Affordable & Effective Asset Management: Drainage Infrastructure Screening Tool supports implementation of “Sustainable Service Delivery” by local governments in British Columbia
Note to Reader:
The article below is structured in two parts, and in so doing connects the dots between provincial expectations and resulting actions in the local government setting. The first part introduces the Gas Tax Grant Program and asset management requirements as a condition of eligibility for senior government funding. The second part introduces the Drainage Infrastructure Screening Tool and the application of a Level-of-Service approach to capital planning.
Funded under a Canada-British Columbia agreement, the Drainage Infrastructure Screening Tool was developed to address a need identified by local governments. The tool meets the test of achieving more at less cost because of the manner in which use of the tool expedites the type of supporting technical analysis necessary to establish priorities and make decisions.
Asset Management for Sustainable Service Delivery: A BC Framework
“Under terms of the Gas Tax Agreement between British Columbia and the federal government, the Union of BC Municipalities (UBCM) is required to develop an ‘Asset Management Framework’ that will guide local governments in implementing their asset management requirements under the Gas Tax Agreement,” reports Glen Brown, General Manager of UBCM Victoria Operations. His responsibilities include administering implementation of the Gas Tax Agreement.
“Asset Management BC is developing a provincial framework for asset management. Basically, this will be the ‘bible’ for BC as far as a high level process document. UBCM is recommending that the ‘AMBC Framework’ be that ‘Asset Management Framework’ referred to in the Agreement. It has been strategically titled Asset Management for Sustainable Service Delivery – A BC Framework.”
“The Framework does have some language that speaks to natural services and the use of natural resources – and how they are part of and/or integrated into the overall services provided at a local government level.”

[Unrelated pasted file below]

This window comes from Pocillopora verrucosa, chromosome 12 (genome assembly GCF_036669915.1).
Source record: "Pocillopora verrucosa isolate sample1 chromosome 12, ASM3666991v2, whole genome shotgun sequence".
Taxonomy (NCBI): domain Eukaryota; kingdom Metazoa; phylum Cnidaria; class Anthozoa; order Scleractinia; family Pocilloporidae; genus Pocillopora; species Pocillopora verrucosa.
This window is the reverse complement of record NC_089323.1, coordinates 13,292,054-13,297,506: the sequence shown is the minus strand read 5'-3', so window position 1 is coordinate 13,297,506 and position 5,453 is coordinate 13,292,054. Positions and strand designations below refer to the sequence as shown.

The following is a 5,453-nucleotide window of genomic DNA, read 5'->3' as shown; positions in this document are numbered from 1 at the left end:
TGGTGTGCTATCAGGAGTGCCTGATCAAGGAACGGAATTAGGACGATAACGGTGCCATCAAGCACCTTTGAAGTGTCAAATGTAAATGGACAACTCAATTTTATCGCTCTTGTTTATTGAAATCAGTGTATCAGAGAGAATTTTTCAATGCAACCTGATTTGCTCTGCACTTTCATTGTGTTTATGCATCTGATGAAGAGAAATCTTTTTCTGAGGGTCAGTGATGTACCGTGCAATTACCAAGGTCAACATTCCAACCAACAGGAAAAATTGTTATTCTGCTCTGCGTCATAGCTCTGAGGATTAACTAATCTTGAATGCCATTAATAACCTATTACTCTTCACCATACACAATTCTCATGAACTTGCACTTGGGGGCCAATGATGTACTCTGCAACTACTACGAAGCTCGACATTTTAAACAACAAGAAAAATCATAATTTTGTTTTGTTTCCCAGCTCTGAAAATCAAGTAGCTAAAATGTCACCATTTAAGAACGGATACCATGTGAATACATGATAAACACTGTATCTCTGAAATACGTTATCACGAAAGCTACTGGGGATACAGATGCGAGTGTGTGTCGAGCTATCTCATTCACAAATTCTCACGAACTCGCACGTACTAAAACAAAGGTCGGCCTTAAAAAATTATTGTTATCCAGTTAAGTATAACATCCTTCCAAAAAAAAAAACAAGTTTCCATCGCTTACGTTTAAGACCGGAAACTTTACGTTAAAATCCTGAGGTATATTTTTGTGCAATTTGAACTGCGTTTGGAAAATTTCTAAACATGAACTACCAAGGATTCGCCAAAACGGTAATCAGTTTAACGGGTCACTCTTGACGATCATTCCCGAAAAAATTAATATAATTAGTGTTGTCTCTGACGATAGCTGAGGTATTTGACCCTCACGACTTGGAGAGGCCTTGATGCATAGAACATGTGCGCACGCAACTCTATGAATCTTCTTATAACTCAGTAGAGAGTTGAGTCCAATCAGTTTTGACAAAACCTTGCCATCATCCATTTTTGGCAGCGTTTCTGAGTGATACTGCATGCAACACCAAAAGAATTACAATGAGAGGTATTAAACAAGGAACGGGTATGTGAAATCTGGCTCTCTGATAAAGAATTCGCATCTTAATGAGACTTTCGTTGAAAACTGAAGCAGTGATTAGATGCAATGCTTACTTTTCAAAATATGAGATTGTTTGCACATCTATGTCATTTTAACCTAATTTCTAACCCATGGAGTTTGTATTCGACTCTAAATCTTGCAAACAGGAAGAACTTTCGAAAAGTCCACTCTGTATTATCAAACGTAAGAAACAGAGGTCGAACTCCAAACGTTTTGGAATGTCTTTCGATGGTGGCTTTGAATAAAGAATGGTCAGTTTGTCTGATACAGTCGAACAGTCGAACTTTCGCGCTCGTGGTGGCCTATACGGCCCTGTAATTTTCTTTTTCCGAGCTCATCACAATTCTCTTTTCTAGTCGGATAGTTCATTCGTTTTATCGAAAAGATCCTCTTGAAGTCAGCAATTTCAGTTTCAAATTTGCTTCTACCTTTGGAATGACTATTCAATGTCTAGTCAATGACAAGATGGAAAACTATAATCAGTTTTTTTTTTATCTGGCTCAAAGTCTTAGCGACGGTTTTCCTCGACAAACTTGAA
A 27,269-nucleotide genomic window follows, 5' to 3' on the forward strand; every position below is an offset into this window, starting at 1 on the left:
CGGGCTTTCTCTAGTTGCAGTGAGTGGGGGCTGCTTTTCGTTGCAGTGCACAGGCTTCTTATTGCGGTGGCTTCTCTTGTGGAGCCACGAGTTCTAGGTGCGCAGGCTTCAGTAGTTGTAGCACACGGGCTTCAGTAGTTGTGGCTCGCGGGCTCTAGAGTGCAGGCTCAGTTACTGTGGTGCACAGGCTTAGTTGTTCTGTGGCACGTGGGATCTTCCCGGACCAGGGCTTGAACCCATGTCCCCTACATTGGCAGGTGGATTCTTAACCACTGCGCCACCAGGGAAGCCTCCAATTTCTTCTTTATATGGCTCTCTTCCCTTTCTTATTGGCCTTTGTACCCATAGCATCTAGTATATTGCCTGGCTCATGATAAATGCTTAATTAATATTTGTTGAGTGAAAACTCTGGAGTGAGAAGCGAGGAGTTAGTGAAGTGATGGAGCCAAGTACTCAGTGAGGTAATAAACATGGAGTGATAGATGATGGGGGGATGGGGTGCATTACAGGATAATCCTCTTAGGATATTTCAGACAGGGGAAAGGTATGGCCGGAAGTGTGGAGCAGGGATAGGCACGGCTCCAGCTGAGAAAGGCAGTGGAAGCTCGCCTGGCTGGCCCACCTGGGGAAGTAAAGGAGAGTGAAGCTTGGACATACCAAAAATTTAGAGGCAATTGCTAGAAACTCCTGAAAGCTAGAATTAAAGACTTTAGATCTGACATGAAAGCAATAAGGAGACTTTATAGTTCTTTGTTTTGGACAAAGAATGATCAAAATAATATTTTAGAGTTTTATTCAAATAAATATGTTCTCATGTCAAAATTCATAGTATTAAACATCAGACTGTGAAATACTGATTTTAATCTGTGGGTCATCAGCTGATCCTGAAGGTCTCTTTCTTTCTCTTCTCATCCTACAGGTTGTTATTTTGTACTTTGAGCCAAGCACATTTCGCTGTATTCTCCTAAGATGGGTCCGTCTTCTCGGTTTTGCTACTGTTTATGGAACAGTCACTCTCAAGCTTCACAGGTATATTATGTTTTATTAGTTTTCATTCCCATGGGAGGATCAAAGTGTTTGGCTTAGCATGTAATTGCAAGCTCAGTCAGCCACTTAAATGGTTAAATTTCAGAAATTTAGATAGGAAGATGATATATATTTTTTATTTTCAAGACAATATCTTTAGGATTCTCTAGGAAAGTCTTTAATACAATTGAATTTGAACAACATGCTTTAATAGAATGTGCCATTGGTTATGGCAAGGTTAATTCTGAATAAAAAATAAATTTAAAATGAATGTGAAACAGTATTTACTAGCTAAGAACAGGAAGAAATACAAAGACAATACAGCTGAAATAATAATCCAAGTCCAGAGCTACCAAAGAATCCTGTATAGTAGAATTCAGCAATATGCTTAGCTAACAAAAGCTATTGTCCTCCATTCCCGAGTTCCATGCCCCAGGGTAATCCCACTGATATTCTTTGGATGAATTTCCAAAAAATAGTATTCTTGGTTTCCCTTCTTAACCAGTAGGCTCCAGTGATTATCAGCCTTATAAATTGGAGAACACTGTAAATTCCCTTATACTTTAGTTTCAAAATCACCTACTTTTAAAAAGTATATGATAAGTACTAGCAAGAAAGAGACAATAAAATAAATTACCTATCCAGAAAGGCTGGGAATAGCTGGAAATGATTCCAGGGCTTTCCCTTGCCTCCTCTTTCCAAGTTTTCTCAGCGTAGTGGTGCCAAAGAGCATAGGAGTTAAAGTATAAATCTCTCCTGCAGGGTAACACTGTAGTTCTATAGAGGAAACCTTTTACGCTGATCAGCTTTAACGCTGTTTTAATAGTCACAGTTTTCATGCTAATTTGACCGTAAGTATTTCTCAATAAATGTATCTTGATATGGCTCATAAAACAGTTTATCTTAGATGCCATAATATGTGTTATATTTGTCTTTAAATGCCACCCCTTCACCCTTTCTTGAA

View Watersheds Through a ‘Sustainable Service Delivery’ Lens & Prevent Financial Impacts
“We cannot move forward with Asset Management without consideration of the environment, and therefore the watershed,” continues Glen Brown. “So, this will be a major driver because it is access to funding that allows decisions to be made.”
“Asset management usually commences after something is built. The challenge is to think about what asset management entails BEFORE the asset is built. Cost-avoidance is a driver for this ‘new business as usual’. This paradigm-shift starts with land use and watershed-based planning, to determine what services are affordable, both now and over time.”
Life-Cycle Context for Funding Infrastructure:
“Yes, developers and new home purchasers typically pay the initial capital cost of municipal infrastructure through development cost charges,” continues Glen Brown. “But it is local government that assumes responsibility for the long-term cost associated with operation, maintenance and replacement of such infrastructure assets. Often this is not adequately funded through property taxation and utility charges, as various political priorities compete for limited tax dollars.”
“Cost is a driver for viewing watersheds through a Sustainable Service Delivery lens. Otherwise, local governments bear the entire financial burden to stabilize and restore watercourses impacted by increased rainwater runoff volume AFTER land is developed.”
Life-Cycle Benefits of Green Infrastructure:
“The costs and environmental impacts associated with ‘pipe-and-convey’ infrastructure contrast with the benefits of ‘green’ infrastructure at a watershed scale: natural landscape-based assets reduce runoff volumes, have lower life-cycle costs, decrease stresses applied to creeks, and enhance urban liveability,” concludes Glen Brown.